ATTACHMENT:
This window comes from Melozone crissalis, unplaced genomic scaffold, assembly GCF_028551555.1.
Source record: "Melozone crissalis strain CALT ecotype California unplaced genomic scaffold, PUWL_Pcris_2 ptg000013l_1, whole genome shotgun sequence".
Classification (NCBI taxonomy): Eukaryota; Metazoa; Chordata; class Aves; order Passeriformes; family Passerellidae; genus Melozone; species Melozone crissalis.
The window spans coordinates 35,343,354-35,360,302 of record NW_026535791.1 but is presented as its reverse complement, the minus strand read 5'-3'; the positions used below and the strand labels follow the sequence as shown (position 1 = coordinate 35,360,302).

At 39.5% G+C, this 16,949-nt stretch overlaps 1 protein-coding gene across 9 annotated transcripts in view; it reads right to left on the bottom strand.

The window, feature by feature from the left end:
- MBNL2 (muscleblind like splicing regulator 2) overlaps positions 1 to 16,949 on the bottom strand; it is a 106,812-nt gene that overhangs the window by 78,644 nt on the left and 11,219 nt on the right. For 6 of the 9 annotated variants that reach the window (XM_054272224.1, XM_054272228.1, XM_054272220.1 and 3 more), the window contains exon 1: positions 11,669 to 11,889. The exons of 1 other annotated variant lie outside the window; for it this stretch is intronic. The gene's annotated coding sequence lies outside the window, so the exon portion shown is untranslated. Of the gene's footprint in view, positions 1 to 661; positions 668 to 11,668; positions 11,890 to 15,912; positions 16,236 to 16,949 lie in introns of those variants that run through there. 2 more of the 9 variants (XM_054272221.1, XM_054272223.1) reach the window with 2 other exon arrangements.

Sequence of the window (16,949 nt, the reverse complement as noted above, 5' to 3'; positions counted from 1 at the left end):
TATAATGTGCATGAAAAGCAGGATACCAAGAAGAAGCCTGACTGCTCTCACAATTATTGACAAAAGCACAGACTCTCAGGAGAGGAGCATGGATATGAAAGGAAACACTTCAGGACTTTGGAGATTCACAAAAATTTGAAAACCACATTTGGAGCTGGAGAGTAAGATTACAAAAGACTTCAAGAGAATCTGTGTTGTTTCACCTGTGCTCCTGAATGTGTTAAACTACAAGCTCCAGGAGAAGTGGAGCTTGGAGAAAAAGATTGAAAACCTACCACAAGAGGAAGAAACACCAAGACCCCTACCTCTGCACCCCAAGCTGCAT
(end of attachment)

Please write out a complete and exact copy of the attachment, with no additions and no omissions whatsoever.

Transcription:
This window comes from Melozone crissalis, unplaced genomic scaffold, assembly GCF_028551555.1.
Source record: "Melozone crissalis strain CALT ecotype California unplaced genomic scaffold, PUWL_Pcris_2 ptg000013l_1, whole genome shotgun sequence".
Classification (NCBI taxonomy): Eukaryota; Metazoa; Chordata; class Aves; order Passeriformes; family Passerellidae; genus Melozone; species Melozone crissalis.
The window spans coordinates 35,343,354-35,360,302 of record NW_026535791.1 but is presented as its reverse complement, the minus strand read 5'-3'; the positions used below and the strand labels follow the sequence as shown (position 1 = coordinate 35,360,302).

At 39.5% G+C, this 16,949-nt stretch overlaps 1 protein-coding gene across 9 annotated transcripts in view; it reads right to left on the bottom strand.

The window, feature by feature from the left end:
- MBNL2 (muscleblind like splicing regulator 2) overlaps positions 1 to 16,949 on the bottom strand; it is a 106,812-nt gene that overhangs the window by 78,644 nt on the left and 11,219 nt on the right. For 6 of the 9 annotated variants that reach the window (XM_054272224.1, XM_054272228.1, XM_054272220.1 and 3 more), the window contains exon 1: positions 11,669 to 11,889. The exons of 1 other annotated variant lie outside the window; for it this stretch is intronic. The gene's annotated coding sequence lies outside the window, so the exon portion shown is untranslated. Of the gene's footprint in view, positions 1 to 661; positions 668 to 11,668; positions 11,890 to 15,912; positions 16,236 to 16,949 lie in introns of those variants that run through there. 2 more of the 9 variants (XM_054272221.1, XM_054272223.1) reach the window with 2 other exon arrangements.

Sequence of the window (16,949 nt, the reverse complement as noted above, 5' to 3'; positions counted from 1 at the left end):
TATAATGTGCATGAAAAGCAGGATACCAAGAAGAAGCCTGACTGCTCTCACAATTATTGACAAAAGCACAGACTCTCAGGAGAGGAGCATGGATATGAAAGGAAACACTTCAGGACTTTGGAGATTCACAAAAATTTGAAAACCACATTTGGAGCTGGAGAGTAAGATTACAAAAGACTTCAAGAGAATCTGTGTTGTTTCACCTGTGCTCCTGAATGTGTTAAACTACAAGCTCCAGGAGAAGTGGAGCTTGGAGAAAAAGATTGAAAACCTACCACAAGAGGAAGAAACACCAAGACCCCTACCTCTGCACCCCAAGCTGCAT